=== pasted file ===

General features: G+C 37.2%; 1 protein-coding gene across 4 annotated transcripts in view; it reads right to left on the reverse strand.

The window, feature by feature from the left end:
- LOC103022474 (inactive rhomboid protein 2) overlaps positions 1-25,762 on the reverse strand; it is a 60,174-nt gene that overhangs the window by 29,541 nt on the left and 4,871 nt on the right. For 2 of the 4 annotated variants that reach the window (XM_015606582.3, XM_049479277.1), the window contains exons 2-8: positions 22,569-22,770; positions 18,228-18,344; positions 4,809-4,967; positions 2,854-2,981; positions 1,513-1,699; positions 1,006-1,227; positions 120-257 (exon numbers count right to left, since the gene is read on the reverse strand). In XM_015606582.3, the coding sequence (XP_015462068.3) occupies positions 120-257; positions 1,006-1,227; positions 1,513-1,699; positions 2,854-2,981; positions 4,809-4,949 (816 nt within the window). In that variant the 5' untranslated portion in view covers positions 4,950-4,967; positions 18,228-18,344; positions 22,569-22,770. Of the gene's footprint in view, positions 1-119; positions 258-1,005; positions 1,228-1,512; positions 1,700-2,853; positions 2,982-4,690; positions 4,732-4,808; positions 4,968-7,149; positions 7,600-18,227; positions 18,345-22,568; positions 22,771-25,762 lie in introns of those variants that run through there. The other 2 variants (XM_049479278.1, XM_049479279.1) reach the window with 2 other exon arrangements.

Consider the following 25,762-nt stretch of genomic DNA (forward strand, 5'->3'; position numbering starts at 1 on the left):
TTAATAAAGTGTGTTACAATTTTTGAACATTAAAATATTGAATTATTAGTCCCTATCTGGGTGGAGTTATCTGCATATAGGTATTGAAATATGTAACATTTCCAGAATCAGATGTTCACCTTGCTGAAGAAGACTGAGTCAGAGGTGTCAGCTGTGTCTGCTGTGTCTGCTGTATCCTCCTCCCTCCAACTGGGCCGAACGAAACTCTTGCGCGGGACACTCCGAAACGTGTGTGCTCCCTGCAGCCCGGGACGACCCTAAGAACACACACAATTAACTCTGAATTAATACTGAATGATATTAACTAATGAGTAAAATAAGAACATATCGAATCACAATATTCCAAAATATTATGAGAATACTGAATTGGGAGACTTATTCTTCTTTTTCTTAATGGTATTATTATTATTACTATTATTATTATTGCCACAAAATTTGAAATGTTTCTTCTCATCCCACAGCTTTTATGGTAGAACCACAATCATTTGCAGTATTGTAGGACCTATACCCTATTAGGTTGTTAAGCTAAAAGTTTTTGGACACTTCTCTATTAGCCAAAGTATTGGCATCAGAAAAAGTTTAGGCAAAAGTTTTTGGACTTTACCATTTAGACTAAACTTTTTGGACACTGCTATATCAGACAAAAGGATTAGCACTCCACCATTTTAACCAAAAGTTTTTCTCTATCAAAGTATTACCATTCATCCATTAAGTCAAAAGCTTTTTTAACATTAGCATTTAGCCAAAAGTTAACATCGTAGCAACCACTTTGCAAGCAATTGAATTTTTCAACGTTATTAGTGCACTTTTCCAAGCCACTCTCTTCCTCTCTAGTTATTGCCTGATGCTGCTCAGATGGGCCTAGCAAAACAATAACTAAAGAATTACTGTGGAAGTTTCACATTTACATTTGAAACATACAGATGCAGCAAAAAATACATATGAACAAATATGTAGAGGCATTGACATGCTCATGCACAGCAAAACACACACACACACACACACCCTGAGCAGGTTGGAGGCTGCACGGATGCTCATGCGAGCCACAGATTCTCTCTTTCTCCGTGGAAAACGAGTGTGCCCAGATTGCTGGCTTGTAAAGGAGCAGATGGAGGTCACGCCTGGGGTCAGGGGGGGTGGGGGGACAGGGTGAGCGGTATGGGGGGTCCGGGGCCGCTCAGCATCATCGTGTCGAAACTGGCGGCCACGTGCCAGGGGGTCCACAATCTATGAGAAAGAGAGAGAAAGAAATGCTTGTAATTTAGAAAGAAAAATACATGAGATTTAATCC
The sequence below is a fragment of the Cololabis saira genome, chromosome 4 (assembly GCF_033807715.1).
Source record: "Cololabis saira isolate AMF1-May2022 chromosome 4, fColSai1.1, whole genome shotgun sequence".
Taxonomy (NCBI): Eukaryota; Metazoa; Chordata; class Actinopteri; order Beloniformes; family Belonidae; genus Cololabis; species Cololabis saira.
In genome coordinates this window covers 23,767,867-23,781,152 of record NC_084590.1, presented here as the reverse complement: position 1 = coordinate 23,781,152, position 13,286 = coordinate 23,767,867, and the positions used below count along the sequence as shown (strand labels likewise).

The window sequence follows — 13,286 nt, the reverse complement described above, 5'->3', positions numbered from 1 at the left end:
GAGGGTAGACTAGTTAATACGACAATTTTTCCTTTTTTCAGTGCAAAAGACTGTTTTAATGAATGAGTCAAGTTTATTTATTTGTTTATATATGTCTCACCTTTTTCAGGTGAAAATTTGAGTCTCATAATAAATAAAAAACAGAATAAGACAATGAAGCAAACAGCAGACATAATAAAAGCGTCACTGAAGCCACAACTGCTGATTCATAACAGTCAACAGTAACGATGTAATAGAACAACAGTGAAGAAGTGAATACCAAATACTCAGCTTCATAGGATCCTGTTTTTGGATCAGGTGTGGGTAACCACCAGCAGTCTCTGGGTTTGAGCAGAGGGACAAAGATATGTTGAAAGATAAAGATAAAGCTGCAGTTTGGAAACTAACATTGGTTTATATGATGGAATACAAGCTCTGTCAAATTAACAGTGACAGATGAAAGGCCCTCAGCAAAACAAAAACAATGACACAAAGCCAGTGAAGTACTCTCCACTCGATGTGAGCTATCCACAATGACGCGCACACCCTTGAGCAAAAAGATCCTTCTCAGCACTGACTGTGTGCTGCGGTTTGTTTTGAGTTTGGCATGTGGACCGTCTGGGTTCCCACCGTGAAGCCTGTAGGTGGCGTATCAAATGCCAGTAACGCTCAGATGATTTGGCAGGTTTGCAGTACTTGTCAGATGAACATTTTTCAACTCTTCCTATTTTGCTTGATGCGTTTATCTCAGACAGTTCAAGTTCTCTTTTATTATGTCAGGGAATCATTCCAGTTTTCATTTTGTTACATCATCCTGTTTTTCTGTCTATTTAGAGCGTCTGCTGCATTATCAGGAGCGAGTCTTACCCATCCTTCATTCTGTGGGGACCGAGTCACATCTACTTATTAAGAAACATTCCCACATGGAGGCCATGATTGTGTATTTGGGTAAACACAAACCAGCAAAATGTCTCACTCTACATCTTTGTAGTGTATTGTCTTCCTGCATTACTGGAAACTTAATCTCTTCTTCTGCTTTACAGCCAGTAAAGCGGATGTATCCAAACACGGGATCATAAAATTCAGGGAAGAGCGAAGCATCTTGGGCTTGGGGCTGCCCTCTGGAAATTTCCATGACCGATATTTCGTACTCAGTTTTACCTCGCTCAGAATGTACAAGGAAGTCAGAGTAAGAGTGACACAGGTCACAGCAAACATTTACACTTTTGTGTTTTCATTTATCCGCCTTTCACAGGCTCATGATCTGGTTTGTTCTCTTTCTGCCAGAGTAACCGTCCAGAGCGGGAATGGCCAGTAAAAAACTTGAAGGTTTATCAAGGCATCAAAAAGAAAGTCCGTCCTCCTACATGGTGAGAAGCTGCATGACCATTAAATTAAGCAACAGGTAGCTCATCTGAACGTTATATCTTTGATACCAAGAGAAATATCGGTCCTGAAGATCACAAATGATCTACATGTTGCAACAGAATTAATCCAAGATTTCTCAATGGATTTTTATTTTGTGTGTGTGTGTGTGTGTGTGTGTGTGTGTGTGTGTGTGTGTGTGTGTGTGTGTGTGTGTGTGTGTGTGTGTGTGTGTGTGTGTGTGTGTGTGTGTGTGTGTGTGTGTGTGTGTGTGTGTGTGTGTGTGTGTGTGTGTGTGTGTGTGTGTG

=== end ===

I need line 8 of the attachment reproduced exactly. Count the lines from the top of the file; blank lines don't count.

Taxonomy (NCBI): Eukaryota; Metazoa; Chordata; class Actinopteri; order Beloniformes; family Belonidae; genus Cololabis; species Cololabis saira.